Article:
Richard Baynes

“This is the only job where I have had a public profile,” Francesca Osowska says. As if thinking even that’s a bit boastful, she mutters quickly: “I don’t even think I have one, really,” Then goes on to complete her point: “I find that quite difficult.”

We’re talking about why she wanted to lead Scottish Natural Heritage, the government wildlife and nature agency whose work is rapidly rising up the news agenda. As one of Scotland’s top civil servants for the past 20 years, and what most people would regard as an extremely sharp cookie, she must have known that in taking on the job of SNH chief executive in October 2017, she would be pushed increasingly into the public spotlight.

What she’s saying is that being in that spotlight, grabbing a bit of fame, is nothing to do with her reasons for wanting the job. Instead, while admitting it could sound trite, she says her motives are about “making a difference”.

“When I came into SNH there was a definite mandate from the Government and the SNH board to make SNH the best that it could be, so that’s one way of making a difference,” she says. So far, so much as to be expected from someone in her position, but what she says next shows the impact the job has had on her.

“I came into it without a very deep knowledge of the environment and ecology, sustainability. But now I think what we’re doing is crucial for generations in the future, and if I can in some small way support how Scotland’s nature can be enhanced, and then Scotland’s nature can enhance all of our lives, then I think that’s a fantastic thing.”

Osowska, now 48, grew up in Whitehaven on the Cumbria coast, a region that despite the scenic grandeur isn’t the wealthiest, in what she describes as an ordinary family, with her “mam” a teacher and her dad, son of a Polish refugee, a civil servant. They were well-off enough to send her to the local private school, but after O-levels she left to join the local state sixth-form college. When he heard of her decision, the private school’s head remarked: “Well, she’ll never get into Oxbridge.” That, she says, made her resolve to do exactly that, and she went on to read economics at Cambridge.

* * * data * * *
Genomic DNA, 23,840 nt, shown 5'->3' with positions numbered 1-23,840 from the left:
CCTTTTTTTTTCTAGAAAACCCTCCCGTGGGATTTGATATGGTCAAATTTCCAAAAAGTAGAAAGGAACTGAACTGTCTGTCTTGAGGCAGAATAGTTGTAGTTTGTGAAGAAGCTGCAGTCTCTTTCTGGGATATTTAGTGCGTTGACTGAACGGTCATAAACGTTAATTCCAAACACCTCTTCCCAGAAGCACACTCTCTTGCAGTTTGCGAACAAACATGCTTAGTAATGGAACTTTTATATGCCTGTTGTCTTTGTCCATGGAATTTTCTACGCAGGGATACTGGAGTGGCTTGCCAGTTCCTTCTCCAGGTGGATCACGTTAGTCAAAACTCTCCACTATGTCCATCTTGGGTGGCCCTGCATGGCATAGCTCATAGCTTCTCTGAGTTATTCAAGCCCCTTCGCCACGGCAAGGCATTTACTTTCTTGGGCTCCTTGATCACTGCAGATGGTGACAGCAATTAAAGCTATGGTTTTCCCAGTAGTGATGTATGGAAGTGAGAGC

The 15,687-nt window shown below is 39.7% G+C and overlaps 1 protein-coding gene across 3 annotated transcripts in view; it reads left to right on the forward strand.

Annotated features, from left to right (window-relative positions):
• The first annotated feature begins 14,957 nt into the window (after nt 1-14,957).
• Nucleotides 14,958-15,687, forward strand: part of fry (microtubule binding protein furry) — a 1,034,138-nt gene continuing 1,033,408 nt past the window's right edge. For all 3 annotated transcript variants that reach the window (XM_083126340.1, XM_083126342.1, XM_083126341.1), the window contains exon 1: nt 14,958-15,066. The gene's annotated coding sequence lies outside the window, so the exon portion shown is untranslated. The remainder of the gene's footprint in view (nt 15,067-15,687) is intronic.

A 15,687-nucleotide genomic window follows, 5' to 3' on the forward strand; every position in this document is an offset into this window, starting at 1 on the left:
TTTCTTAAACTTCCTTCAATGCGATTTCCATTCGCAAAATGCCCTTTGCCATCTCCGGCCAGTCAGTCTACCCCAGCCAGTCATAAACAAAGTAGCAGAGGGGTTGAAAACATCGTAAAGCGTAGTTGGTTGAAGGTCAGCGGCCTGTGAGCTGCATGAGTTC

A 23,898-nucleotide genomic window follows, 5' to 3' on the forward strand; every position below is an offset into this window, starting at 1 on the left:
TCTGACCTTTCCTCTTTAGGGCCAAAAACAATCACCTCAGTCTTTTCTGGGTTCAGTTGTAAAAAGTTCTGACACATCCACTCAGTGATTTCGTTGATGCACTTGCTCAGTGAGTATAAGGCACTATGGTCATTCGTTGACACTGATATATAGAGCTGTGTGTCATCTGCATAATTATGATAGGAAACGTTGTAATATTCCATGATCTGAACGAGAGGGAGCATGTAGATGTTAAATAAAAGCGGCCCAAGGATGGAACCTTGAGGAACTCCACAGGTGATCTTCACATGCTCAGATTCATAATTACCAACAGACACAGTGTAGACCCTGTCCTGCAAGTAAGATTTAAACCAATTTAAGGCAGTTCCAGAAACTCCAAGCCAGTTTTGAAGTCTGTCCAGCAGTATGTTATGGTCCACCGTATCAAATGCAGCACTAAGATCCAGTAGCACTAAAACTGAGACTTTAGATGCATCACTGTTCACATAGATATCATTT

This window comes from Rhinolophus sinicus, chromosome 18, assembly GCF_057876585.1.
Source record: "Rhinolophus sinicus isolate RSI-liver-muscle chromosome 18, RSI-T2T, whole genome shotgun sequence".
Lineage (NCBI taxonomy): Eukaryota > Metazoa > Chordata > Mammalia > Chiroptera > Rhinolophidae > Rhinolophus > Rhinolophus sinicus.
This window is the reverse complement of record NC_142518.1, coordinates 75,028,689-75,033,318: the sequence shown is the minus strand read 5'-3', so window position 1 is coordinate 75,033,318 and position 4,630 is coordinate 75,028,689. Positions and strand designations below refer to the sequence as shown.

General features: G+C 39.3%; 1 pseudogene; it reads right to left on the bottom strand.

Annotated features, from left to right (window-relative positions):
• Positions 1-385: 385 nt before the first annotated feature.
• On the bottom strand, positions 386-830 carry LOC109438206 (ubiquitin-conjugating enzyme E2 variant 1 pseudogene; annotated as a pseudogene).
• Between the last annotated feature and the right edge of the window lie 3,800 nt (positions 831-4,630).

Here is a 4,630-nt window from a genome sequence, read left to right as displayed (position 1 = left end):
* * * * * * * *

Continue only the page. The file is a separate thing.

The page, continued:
Her academic background no doubt helped get her onto the civil service’s fast stream for promotion, and she worked in Sheffield, London and Brussels – for the European Commission – before arriving in Edinburgh in 1997. Among the posts she has held have been head of sport for the Scottish Government; principal private secretary to First Minister Alex Salmond; director for culture, external affairs and tourism; director for housing, regeneration and the Commonwealth Games; and director for the Commonwealth Games and sport.

She became director for the UK Government’s Scotland Office in January 2015. Being head of the UK Government in Scotland was, she admits, a “big deal”, but she says: “The politics were difficult, the constitutional questions were complicated. It was a brilliant job, I saw a lot, you are up-close-and-personal with some of the really difficult political interface between the UK Government and the Scottish Government.”

But, she says, “Here [at SNH] I feel I have more of a chance of making a difference ... There’s still a political overlay but the mission is clear and it’s a really positive mission, a really inspiring mission. I talk to my friends about what we do and there’s a resonance, particularly at the moment, people are, like, ‘That’s great what you’re doing.’” She smiles: “The intricacy of UK/Scottish politics is not quite as good a conversation piece.”

She has, then, made a personal connection to this job, but in Scotland she has spent an average of less than three years in each role – so will she stay? “I’ve been here 20 months with SNH and it feels like I’ve just started. I’m not planning to move: I don’t think this is going to be a three-year stint.”

She is a “lapsed” competitive triathlete – she represented Great Britain in her age category, having only started when she was 30 – who still runs, swims and cycles, though not necessarily at the same time these days, and loves being in the outdoors.

That aspect of her life led to the only other job in Scotland where she felt she had a personal connection, in charge of the 2014 Commonwealth Games. Of course that had to end, so for an outdoor lover SNH seems a natural home.

“When I first started in SNH and people asked what’s your connection with nature, the phrase I used was that I was ‘a consumer of nature’.

“I’m not sure if that’s a good phrase or not but I am out in it a lot. I live in Portobello and swim on the beach. I cycle in East Lothian and Midlothian, the Borders, and where do I want to run? You don’t want to run on concrete streets, you want to be in beautiful and inspiring places.”

Under her leadership, she says SNH has stepped up its communications work, and is telling more people about what it does and why it’s important. When she took on the job, the chair of SNH, Mike Cantlay, was new in post too, and together they were given a brief to take the organisation from “a position of perhaps slight shyness, reticence maybe, lacking in confidence ... to demonstrate what the organisation could do and the contribution that nature and nature-based policy could make to so many different agendas”.